JEREMY Corbyn is under renewed pressure to back a second EU referendum following a poll suggesting

nearly three-quarters of Labour members support one.

A survey of more than 1000 party members found that 72% want their leader to throw his weight behind a so-called People’s Vote. Despite the finding, the Labour leader yesterday refused to do so.

He said: “What we will do is vote against having no deal, we’ll vote against Theresa May’s deal, at that point she should go back to Brussels and say this is not acceptable to Britain and renegotiate a customs union, form a customs union with the European Union to secure trade.”

Referring to Labour’s party conference motion which put another vote on the table, he said the policy was “sequential” on a range of issues, adding: “The issue of another referendum was of course one of the options, but that was very much after the votes have taken place in Parliament. We haven’t yet had a vote and I think the Government really should be ashamed of itself.

“This vote has been delayed and delayed and delayed. It’s finally going to take place the second week of January. That is not acceptable, this vote should have taken place more than a month ago.”

The survey also suggested that up to 88,000 Labour members have considered quitting the party over Corbyn’s stance on Brexit.

Stephen Gethins, the SNP’s Europe spokesman, said: “A second EU referendum would give the public the chance to reject the false choice of Theresa May’s unwanted deal or an extreme no-deal scenario.

“With his own party members and voters overwhelmingly supportive of this approach, it’s bewildering that Jeremy Corbyn insists that a good Brexit is possible. It appears that everyone except Jeremy Corbyn and the Tories knows there is no such thing as a jobs first Brexit.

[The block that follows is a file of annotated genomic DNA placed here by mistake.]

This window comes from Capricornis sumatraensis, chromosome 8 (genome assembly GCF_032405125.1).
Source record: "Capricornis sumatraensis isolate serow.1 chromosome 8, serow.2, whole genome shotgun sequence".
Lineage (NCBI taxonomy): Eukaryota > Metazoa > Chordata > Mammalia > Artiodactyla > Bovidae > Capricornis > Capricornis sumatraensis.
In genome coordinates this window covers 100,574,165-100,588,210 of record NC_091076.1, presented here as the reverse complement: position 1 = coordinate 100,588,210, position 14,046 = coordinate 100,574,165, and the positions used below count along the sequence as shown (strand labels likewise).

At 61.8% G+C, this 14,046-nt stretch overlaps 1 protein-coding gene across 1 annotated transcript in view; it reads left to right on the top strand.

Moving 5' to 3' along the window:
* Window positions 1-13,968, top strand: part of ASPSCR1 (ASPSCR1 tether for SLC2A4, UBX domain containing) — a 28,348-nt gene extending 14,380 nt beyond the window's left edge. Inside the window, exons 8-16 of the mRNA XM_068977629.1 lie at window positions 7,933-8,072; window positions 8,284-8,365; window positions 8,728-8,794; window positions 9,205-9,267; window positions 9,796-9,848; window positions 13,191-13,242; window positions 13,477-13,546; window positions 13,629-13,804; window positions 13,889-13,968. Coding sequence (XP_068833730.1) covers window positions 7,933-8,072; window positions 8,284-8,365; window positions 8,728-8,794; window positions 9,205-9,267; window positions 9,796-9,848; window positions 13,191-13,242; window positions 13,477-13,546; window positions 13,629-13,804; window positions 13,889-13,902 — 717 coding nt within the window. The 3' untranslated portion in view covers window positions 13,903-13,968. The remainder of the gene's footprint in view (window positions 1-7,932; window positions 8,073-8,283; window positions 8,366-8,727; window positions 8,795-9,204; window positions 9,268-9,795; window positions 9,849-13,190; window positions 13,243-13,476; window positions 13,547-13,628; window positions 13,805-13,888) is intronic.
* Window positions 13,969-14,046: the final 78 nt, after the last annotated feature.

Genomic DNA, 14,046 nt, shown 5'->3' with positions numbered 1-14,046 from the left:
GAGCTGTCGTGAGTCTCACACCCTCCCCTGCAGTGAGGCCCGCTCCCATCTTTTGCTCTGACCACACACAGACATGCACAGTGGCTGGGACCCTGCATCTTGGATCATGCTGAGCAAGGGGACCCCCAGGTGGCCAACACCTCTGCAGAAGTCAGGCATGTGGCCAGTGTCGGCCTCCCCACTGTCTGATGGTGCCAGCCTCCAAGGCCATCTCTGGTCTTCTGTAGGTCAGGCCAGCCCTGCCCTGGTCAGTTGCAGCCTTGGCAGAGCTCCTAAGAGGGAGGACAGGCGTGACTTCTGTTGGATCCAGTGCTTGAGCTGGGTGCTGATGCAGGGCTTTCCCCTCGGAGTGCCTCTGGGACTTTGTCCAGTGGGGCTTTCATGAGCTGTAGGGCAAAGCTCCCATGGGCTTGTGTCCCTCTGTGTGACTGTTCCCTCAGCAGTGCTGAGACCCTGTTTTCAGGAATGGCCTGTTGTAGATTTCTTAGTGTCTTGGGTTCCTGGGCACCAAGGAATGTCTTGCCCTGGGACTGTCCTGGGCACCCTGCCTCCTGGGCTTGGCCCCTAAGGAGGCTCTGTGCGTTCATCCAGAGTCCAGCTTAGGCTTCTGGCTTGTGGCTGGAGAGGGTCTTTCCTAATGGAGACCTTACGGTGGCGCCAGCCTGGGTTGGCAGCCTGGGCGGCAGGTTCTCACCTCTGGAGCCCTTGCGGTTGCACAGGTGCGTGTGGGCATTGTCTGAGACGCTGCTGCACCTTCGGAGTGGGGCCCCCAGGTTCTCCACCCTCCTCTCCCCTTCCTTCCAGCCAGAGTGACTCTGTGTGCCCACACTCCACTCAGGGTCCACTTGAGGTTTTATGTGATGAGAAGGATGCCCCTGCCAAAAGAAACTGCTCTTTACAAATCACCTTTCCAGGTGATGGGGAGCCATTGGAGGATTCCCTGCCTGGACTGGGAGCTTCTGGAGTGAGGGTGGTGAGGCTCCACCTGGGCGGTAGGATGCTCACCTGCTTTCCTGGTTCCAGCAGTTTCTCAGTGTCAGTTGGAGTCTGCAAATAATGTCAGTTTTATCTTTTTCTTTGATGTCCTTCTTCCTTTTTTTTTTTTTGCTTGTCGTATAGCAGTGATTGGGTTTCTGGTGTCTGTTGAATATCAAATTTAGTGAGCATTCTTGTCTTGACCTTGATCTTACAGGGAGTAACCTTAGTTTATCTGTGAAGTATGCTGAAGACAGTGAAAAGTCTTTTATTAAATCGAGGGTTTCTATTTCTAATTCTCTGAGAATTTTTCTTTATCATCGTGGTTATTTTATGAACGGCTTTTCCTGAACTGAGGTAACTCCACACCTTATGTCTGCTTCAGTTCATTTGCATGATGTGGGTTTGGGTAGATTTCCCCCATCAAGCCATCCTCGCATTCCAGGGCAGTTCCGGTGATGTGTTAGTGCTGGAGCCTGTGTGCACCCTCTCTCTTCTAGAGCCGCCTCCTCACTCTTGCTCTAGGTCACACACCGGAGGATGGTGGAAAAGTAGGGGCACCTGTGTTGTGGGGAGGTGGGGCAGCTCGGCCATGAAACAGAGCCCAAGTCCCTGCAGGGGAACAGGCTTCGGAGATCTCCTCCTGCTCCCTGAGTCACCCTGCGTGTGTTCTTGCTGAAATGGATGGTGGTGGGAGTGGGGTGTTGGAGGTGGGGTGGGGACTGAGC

“Labour must come off the fence and stop letting the UK Government get away with its disastrous plans – or they’ll be every bit as culpable as the Tories.”

Meanwhile, Foreign Secretary Jeremy Hunt told the BBC that MPs could get “absolutely everything we want” from May’s Brexit deal. “We have a clear opportunity to leave the EU on March 29,” he said. “It has the vast majority of things that people wanted, not absolutely everything. The question is, can we turn this into something that gives us absolutely everything we wanted, and I believe we can.

“There will be some tough negotiations to follow in the years ahead but I think getting this clearer language on the backstop will help to get it through Parliament.”

Hunt said the UK Government was continuing to try to change details of the backstop, the safety net in the withdrawal agreement ensuring an open border in Ireland whatever the outcome of the UK and the EU’s future relationship negotiations.

It is particularly important because the EU won’t agree to a transition period and trade talks unless it is implemented but it is a sticking point for those opposed to the deal.

Brexiteers are against is as they say it could keep the UK in the EU customs union indefinitely, while the DUP say its provisions for Northern Ireland, allowing greater alignment with the EU single market, would create new barriers with the rest of the UK.

Hunt said: “Theresa May has been very clear this isn’t just about words but about text which has legal force. She has also been very straightforward about this – the EU has agreed the backstop is temporary and that’s a word they have agreed.

“So what we’re saying, very simply, is we’re not asking for anything new but we are asking you to define what temporary means so we can have confidence we’re not going to be trapped in the customs union forever against the wishes of the British people.”